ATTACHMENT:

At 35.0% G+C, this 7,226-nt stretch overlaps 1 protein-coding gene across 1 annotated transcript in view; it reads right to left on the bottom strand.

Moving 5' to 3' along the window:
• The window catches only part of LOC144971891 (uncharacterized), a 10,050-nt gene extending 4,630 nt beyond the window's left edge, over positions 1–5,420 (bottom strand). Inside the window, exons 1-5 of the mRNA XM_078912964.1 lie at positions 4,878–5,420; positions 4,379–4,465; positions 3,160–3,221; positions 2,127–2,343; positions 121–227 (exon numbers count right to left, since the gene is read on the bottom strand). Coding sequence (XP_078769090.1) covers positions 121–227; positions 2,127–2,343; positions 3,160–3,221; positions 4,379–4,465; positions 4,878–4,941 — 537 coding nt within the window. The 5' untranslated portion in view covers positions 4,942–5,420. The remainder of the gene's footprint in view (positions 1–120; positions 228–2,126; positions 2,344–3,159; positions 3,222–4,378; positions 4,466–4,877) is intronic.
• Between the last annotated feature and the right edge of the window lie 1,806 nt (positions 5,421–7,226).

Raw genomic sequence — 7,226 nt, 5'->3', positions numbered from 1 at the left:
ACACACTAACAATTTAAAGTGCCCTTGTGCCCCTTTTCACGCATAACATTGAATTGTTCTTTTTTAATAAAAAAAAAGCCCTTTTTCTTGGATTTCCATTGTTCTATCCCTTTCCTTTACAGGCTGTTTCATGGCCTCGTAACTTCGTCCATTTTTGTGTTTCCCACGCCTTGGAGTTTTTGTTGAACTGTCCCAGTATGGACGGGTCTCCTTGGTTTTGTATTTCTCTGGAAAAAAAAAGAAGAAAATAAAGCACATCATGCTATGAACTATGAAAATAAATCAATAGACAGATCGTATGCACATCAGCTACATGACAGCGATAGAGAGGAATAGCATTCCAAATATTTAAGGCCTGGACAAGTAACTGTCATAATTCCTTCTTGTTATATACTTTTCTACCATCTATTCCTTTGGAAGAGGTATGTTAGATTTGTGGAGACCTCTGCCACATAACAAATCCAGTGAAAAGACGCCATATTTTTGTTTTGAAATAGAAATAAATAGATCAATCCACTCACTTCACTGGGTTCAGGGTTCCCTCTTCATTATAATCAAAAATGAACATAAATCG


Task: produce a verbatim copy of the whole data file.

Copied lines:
At 35.0% G+C, this 7,226-nt stretch overlaps 1 protein-coding gene across 1 annotated transcript in view; it reads right to left on the bottom strand.

Moving 5' to 3' along the window:
• The window catches only part of LOC144971891 (uncharacterized), a 10,050-nt gene extending 4,630 nt beyond the window's left edge, over positions 1–5,420 (bottom strand). Inside the window, exons 1-5 of the mRNA XM_078912964.1 lie at positions 4,878–5,420; positions 4,379–4,465; positions 3,160–3,221; positions 2,127–2,343; positions 121–227 (exon numbers count right to left, since the gene is read on the bottom strand). Coding sequence (XP_078769090.1) covers positions 121–227; positions 2,127–2,343; positions 3,160–3,221; positions 4,379–4,465; positions 4,878–4,941 — 537 coding nt within the window. The 5' untranslated portion in view covers positions 4,942–5,420. The remainder of the gene's footprint in view (positions 1–120; positions 228–2,126; positions 2,344–3,159; positions 3,222–4,378; positions 4,466–4,877) is intronic.
• Between the last annotated feature and the right edge of the window lie 1,806 nt (positions 5,421–7,226).

Raw genomic sequence — 7,226 nt, 5'->3', positions numbered from 1 at the left:
ACACACTAACAATTTAAAGTGCCCTTGTGCCCCTTTTCACGCATAACATTGAATTGTTCTTTTTTAATAAAAAAAAAGCCCTTTTTCTTGGATTTCCATTGTTCTATCCCTTTCCTTTACAGGCTGTTTCATGGCCTCGTAACTTCGTCCATTTTTGTGTTTCCCACGCCTTGGAGTTTTTGTTGAACTGTCCCAGTATGGACGGGTCTCCTTGGTTTTGTATTTCTCTGGAAAAAAAAAGAAGAAAATAAAGCACATCATGCTATGAACTATGAAAATAAATCAATAGACAGATCGTATGCACATCAGCTACATGACAGCGATAGAGAGGAATAGCATTCCAAATATTTAAGGCCTGGACAAGTAACTGTCATAATTCCTTCTTGTTATATACTTTTCTACCATCTATTCCTTTGGAAGAGGTATGTTAGATTTGTGGAGACCTCTGCCACATAACAAATCCAGTGAAAAGACGCCATATTTTTGTTTTGAAATAGAAATAAATAGATCAATCCACTCACTTCACTGGGTTCAGGGTTCCCTCTTCATTATAATCAAAAATGAACATAAATCG